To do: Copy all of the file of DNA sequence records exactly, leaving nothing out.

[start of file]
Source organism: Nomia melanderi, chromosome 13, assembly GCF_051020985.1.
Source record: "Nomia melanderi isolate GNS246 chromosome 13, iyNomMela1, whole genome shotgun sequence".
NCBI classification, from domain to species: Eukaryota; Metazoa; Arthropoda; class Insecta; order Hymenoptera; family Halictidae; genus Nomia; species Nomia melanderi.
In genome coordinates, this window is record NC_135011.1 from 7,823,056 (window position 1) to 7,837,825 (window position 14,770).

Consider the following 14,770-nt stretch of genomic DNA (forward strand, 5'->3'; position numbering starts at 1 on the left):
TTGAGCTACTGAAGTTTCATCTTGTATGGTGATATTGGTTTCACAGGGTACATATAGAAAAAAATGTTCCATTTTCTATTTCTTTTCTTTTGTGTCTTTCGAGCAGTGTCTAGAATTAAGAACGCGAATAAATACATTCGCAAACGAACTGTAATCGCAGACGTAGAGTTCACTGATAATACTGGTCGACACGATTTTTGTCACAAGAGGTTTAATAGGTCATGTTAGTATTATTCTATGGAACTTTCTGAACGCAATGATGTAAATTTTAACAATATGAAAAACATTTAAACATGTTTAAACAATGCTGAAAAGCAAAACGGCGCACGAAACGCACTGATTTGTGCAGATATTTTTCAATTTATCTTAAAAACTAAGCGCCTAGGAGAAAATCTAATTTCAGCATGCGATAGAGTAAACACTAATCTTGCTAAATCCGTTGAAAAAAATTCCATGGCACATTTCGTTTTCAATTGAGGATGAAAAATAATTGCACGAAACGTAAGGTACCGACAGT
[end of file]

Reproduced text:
Source organism: Nomia melanderi, chromosome 13, assembly GCF_051020985.1.
Source record: "Nomia melanderi isolate GNS246 chromosome 13, iyNomMela1, whole genome shotgun sequence".
NCBI classification, from domain to species: Eukaryota; Metazoa; Arthropoda; class Insecta; order Hymenoptera; family Halictidae; genus Nomia; species Nomia melanderi.
In genome coordinates, this window is record NC_135011.1 from 7,823,056 (window position 1) to 7,837,825 (window position 14,770).

Consider the following 14,770-nt stretch of genomic DNA (forward strand, 5'->3'; position numbering starts at 1 on the left):
TTGAGCTACTGAAGTTTCATCTTGTATGGTGATATTGGTTTCACAGGGTACATATAGAAAAAAATGTTCCATTTTCTATTTCTTTTCTTTTGTGTCTTTCGAGCAGTGTCTAGAATTAAGAACGCGAATAAATACATTCGCAAACGAACTGTAATCGCAGACGTAGAGTTCACTGATAATACTGGTCGACACGATTTTTGTCACAAGAGGTTTAATAGGTCATGTTAGTATTATTCTATGGAACTTTCTGAACGCAATGATGTAAATTTTAACAATATGAAAAACATTTAAACATGTTTAAACAATGCTGAAAAGCAAAACGGCGCACGAAACGCACTGATTTGTGCAGATATTTTTCAATTTATCTTAAAAACTAAGCGCCTAGGAGAAAATCTAATTTCAGCATGCGATAGAGTAAACACTAATCTTGCTAAATCCGTTGAAAAAAATTCCATGGCACATTTCGTTTTCAATTGAGGATGAAAAATAATTGCACGAAACGTAAGGTACCGACAGT